Looking for a speedy teatime treat or pudding? This apple scone is quick to make and delicious to eat. Ready to eat half an hour after you thought of it.
I love to make large scones or, more accurately, I love to eat them. They appeal to my sense of real food fast. Basically, I'm a lazy cook who likes 'proper' food, and the apple scone ticks all the boxes - including one of my five-a-day! Even butter you can spread the scone with butter - or cream if you're eating it for pudding.
What's in Apple Scone?
A variety like Bramley has a less dense texture and is less sweet than an eating apple. This means the pieces of apple will almost melt into the scone - but, as with most of my recipes, use what you've got.
The recipe says self-raising flour, but if you only have plain/all-purpose flour, then add an extra 2 teaspoons (10ml) baking powder.
Full-fat milk is best but, again, use what you have.
Secrets of success
Rub the fat into the flour so that it resembles fine breadcrumbs. If you aren't using a machine, this can be tedious (although I often can't be bothered to use a machine for this). Two tips to make it easier:
- Put the bowl you're using in the sink, then you're arms are at a better angle and don't ache so quickly
- Use frozen butter and grate it into the flour. It won't take so long to rub in.
How long will the scone keep?
Keep the scone for up to a week in an airtight box in the fridge, but it's really at it's best eaten in the first 2-3 days. If you won't eat it all, freeze the rest in portions.
How do you freeze Apple Scone
Cut into portions and freeze uncovered on a chopping board or baking sheet. When frozen, put into a plastic bag or box or cover tightly with Beeswax Wrap.
What equipment do you need?
You will need a baking sheet for the scone and I like to put a liner on mine to reduce mess and make it non-stick without any extra fat. Either a piece of magic liner or a silicone baking mat. Both will go in the dishwasher - or use hot soapy water to clean.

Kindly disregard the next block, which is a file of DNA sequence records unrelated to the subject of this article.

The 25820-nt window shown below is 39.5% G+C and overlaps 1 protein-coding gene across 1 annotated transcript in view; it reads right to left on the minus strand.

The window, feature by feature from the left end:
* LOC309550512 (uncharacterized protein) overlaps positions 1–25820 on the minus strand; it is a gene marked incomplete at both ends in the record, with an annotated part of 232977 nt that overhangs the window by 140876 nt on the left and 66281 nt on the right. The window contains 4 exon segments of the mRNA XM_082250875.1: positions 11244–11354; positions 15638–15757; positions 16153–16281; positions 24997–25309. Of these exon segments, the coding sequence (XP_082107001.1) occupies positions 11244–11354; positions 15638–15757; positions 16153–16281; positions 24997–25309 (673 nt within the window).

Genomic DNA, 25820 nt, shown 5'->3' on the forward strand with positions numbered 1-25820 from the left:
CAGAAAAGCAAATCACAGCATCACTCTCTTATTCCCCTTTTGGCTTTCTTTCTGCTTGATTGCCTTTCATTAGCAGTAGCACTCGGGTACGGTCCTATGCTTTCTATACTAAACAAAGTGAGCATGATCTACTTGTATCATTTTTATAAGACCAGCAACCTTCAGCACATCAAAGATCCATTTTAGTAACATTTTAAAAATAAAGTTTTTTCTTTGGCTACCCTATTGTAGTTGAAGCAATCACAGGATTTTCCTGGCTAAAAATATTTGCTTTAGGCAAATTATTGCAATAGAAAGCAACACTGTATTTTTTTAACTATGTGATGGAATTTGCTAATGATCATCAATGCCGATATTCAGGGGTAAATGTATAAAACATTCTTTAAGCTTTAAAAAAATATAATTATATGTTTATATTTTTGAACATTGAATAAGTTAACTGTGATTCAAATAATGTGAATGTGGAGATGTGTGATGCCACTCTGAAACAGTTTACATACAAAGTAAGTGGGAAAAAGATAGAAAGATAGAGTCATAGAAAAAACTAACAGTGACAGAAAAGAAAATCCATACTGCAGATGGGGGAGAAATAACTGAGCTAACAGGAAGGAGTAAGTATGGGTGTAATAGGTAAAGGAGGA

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For the scone:
- 3 cooking apples
- 200 g self-raising flour
- 1 teaspoon baking powder (5ml)
- ½ teaspoon salt (2.5ml)
- 50 g butter
- 50 g caster sugar
- 120 ml milk
For the glaze:
- Demerara sugar
- Preheat the oven to 190°C/ 170°C fan/ gas mark 5/ 375°F
- Grease a large baking sheet with butter or use a liner
To make the scone:
- Peel, core and chop the apples - fairly small, but not too fine
- Add the salt and baking powder to the flour and stir well
- Rub the butter into the flour until all the butter is incorporated and the mixture looks like fine breadcrumbs. (Use a food processor or mixer if you prefer)
- Stir the sugar and milk into the butter/flour and mix to give a fairly sticky dough. Add the apple and mix well
- Coat your hands in flour and mould the dough into a rough ball. Place on the baking sheet and flatten with your hands to make a circle of about 20cm (8 ins.) in diameter
- Brush the top with milk and sprinkle with demerara sugar
- Cook for 15 minutes or until slightly brown on top
- Cool on a wire rack, or serve when still warm.
- Serve hot or cold with butter or cream (or just as it is)
- Like all scones, this is best eaten on the day it is made. Warming it will improve it on subsequent days. Freeze any leftovers for up to a month